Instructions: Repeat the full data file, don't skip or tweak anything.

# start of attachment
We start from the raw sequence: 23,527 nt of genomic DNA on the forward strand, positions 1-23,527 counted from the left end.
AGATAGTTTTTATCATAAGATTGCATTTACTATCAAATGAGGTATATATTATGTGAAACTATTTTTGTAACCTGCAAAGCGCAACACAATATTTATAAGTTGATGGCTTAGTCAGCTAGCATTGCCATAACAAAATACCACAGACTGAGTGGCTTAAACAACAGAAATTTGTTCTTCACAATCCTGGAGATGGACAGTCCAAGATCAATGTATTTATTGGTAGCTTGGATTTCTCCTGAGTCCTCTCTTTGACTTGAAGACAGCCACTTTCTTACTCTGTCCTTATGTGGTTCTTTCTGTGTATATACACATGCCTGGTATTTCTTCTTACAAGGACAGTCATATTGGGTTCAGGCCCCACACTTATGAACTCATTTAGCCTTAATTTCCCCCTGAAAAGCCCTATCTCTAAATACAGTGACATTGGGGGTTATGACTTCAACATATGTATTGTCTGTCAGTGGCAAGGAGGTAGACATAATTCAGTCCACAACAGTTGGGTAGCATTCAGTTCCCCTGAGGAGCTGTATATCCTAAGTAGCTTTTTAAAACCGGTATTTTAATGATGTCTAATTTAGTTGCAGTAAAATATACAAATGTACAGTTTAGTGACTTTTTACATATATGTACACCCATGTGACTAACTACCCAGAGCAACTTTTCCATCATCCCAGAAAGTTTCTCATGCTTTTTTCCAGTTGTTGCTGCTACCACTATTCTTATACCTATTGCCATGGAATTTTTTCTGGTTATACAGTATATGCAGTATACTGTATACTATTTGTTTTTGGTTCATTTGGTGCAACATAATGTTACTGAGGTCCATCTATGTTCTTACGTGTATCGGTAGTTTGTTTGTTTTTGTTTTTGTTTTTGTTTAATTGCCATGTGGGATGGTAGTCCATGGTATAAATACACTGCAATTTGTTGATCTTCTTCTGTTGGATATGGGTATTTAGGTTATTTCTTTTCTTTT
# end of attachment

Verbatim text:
We start from the raw sequence: 23,527 nt of genomic DNA on the forward strand, positions 1-23,527 counted from the left end.
AGATAGTTTTTATCATAAGATTGCATTTACTATCAAATGAGGTATATATTATGTGAAACTATTTTTGTAACCTGCAAAGCGCAACACAATATTTATAAGTTGATGGCTTAGTCAGCTAGCATTGCCATAACAAAATACCACAGACTGAGTGGCTTAAACAACAGAAATTTGTTCTTCACAATCCTGGAGATGGACAGTCCAAGATCAATGTATTTATTGGTAGCTTGGATTTCTCCTGAGTCCTCTCTTTGACTTGAAGACAGCCACTTTCTTACTCTGTCCTTATGTGGTTCTTTCTGTGTATATACACATGCCTGGTATTTCTTCTTACAAGGACAGTCATATTGGGTTCAGGCCCCACACTTATGAACTCATTTAGCCTTAATTTCCCCCTGAAAAGCCCTATCTCTAAATACAGTGACATTGGGGGTTATGACTTCAACATATGTATTGTCTGTCAGTGGCAAGGAGGTAGACATAATTCAGTCCACAACAGTTGGGTAGCATTCAGTTCCCCTGAGGAGCTGTATATCCTAAGTAGCTTTTTAAAACCGGTATTTTAATGATGTCTAATTTAGTTGCAGTAAAATATACAAATGTACAGTTTAGTGACTTTTTACATATATGTACACCCATGTGACTAACTACCCAGAGCAACTTTTCCATCATCCCAGAAAGTTTCTCATGCTTTTTTCCAGTTGTTGCTGCTACCACTATTCTTATACCTATTGCCATGGAATTTTTTCTGGTTATACAGTATATGCAGTATACTGTATACTATTTGTTTTTGGTTCATTTGGTGCAACATAATGTTACTGAGGTCCATCTATGTTCTTACGTGTATCGGTAGTTTGTTTGTTTTTGTTTTTGTTTTTGTTTAATTGCCATGTGGGATGGTAGTCCATGGTATAAATACACTGCAATTTGTTGATCTTCTTCTGTTGGATATGGGTATTTAGGTTATTTCTTTTCTTTT